Here are my last three recommendations.

Chris Miller

The copywriter with his own strapline.” This is one of my favourite Twitter biographies and it belongs to Chris. It epitomises what Chris is all about. 1) He will fit great copy into all the nooks and crannies required of modern integrated communication, both offline and online. 2) He elegantly conveys personality and tone of voice in as little as six words. 3) He doesn’t just write. His advertising background has taught him to be a focused conceptual thinker. 4) He “gets” the whole social thing. 5) That should be enough.

Rachel Lane

I write this two weeks after Rachel left Blonde to embark on her big Canadian adventure. Two weeks that have confirmed beyond doubt that Rachel was “on fire” in terms of both the quantity of work she was getting through and the self-imposed quality control that she was applying to that work. This should have come as no surprise given that a steady stream of colleagues had been approaching me after meetings to say that Rachel “is on fire”, or that “the client loved her.” We would definitely take her back. Here are some good things about Rach. She cares passionately about everything she does. This applies equally to a strategy piece or to a homemade birthday card. She makes things happen. This applies equally to networking with mobile technology vendors on Blonde’s behalf, or to confronting head on any deficiencies in our culture or processes. Rachel constructively fills vacuums. She takes professional development very seriously. Her insight gathering skills were strong from the start at Blonde. But in the last year she has added intuitive leaps, compelling storytelling and conceptual thinking to her armoury. She left us very much the rounded planner. Good luck to her.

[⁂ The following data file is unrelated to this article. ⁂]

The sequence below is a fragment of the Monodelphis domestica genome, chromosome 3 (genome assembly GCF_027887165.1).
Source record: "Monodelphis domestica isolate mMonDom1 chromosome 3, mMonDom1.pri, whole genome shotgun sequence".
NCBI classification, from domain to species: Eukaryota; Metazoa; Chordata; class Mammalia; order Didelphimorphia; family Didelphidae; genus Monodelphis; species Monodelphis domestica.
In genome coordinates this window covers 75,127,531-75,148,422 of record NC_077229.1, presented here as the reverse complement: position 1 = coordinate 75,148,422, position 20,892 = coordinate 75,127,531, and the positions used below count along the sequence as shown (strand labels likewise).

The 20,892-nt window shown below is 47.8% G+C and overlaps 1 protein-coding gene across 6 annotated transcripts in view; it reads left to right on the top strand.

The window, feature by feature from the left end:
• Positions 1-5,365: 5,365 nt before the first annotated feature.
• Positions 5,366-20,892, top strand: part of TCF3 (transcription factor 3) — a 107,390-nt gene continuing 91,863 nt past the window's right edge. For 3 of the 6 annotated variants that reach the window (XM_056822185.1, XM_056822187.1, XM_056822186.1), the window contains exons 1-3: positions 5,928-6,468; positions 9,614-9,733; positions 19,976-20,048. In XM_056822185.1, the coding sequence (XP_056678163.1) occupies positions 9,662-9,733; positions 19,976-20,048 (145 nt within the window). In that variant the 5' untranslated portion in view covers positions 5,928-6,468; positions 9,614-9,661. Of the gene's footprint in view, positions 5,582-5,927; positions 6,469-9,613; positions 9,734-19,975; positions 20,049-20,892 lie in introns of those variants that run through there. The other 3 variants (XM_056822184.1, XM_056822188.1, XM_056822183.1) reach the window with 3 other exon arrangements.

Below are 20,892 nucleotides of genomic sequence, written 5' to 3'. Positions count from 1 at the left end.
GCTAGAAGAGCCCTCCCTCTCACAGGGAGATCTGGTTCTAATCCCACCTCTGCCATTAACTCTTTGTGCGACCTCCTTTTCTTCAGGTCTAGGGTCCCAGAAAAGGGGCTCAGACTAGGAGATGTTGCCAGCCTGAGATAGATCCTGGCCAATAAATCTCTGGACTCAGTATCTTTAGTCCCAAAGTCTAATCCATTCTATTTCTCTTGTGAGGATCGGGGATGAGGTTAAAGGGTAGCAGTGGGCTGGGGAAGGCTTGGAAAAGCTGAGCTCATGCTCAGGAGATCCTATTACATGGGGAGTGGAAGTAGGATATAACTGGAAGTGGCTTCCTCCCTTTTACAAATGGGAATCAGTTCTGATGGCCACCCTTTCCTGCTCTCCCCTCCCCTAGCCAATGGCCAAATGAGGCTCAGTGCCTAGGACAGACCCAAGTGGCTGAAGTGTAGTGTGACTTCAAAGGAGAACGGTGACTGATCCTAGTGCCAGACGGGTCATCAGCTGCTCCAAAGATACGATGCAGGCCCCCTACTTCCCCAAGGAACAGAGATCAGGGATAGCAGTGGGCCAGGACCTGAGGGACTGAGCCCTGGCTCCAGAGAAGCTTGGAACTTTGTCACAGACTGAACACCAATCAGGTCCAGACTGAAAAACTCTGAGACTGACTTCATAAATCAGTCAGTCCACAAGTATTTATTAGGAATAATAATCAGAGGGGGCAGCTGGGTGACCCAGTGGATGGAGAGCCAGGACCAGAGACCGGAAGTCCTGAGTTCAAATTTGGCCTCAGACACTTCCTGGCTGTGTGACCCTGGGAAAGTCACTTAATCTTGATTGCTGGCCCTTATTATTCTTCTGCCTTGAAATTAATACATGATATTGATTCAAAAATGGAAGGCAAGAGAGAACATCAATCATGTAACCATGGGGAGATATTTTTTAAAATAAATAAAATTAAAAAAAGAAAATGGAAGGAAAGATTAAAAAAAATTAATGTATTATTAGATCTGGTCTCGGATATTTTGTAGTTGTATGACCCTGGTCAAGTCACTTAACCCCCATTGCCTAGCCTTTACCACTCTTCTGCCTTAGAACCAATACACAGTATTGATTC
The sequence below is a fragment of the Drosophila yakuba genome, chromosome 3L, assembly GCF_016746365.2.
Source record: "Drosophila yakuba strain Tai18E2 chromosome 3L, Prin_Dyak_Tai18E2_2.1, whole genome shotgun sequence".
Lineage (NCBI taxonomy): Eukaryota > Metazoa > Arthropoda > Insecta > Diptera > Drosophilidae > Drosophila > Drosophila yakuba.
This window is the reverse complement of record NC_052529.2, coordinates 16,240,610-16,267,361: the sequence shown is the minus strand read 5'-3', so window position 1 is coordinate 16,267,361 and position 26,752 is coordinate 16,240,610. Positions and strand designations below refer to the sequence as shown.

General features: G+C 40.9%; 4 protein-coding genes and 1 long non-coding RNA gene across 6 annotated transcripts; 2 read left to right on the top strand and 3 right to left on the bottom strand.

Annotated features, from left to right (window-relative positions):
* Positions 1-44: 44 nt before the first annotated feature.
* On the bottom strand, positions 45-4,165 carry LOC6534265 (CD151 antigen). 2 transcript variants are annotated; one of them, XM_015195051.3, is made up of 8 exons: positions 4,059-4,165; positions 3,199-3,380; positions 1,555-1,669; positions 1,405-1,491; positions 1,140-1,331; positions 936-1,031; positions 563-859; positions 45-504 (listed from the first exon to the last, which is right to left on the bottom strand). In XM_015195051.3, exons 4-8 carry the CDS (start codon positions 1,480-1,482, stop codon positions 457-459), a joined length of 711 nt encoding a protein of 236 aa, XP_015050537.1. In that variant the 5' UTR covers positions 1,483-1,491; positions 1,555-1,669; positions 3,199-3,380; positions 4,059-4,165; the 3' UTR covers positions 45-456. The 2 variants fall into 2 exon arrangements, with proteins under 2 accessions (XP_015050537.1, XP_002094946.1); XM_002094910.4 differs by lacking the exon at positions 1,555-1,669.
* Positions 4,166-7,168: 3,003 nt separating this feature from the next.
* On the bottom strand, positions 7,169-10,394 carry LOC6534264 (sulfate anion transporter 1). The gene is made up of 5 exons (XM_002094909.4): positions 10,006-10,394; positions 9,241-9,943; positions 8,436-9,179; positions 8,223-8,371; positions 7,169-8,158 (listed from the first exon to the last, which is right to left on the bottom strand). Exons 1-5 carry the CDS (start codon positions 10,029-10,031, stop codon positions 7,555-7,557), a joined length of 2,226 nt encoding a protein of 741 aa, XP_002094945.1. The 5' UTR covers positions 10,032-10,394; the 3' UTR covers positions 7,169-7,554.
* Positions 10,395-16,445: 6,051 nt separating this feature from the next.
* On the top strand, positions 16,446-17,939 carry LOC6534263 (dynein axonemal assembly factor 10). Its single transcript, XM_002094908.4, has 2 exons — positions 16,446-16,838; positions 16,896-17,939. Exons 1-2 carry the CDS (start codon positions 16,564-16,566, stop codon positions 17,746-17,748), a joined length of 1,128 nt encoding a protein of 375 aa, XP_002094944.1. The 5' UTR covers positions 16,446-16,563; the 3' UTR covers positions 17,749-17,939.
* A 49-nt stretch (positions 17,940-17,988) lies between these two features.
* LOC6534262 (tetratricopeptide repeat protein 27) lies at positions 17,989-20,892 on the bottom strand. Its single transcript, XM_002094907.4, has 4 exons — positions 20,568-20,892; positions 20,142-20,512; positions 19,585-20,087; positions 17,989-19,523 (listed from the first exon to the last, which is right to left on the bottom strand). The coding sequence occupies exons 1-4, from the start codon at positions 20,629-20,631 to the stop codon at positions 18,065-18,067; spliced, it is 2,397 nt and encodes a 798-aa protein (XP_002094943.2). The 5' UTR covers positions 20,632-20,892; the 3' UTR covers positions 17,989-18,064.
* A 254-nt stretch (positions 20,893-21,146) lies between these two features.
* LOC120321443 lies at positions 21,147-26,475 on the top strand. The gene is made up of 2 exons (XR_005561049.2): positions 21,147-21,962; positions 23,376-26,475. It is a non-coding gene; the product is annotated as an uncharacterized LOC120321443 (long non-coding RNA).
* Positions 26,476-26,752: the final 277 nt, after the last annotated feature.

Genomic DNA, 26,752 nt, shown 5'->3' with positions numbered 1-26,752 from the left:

Keith Wallace

I miss Keith, as does the rest of Blonde. He was so much more than our finance director. In a company of 25 people, each person theoretically makes a 4% contribution to the culture. Keith overindexed significantly in this respect at the 99% confidence interval. (Enough of the lame maths pseudo-geekery.) He also over-delivered against his job description. Being the finance director of a creative business is not easy. You have to strike an appropriate balance between the firm, disciplined, strategic hand of prudent corporate governance on the one hand, and the gut feel to allow the occasional outwardly extravagant indulgence or gut-feel punt on the other. Keith was a natural in this respect. Whilst he might have inwardly winced on occasion I don’t think he ever blinked. And he definitely knew when to put his foot down. To the best of my knowledge Keith also discharged his non-trivial reporting and forecasting duties to our Cello Group plc lords and masters to their satisfaction. Ditto when it came to the annual audit process. Whilst at Blonde Keith had one person reporting directly into him. Said person has the utmost respect for Keith.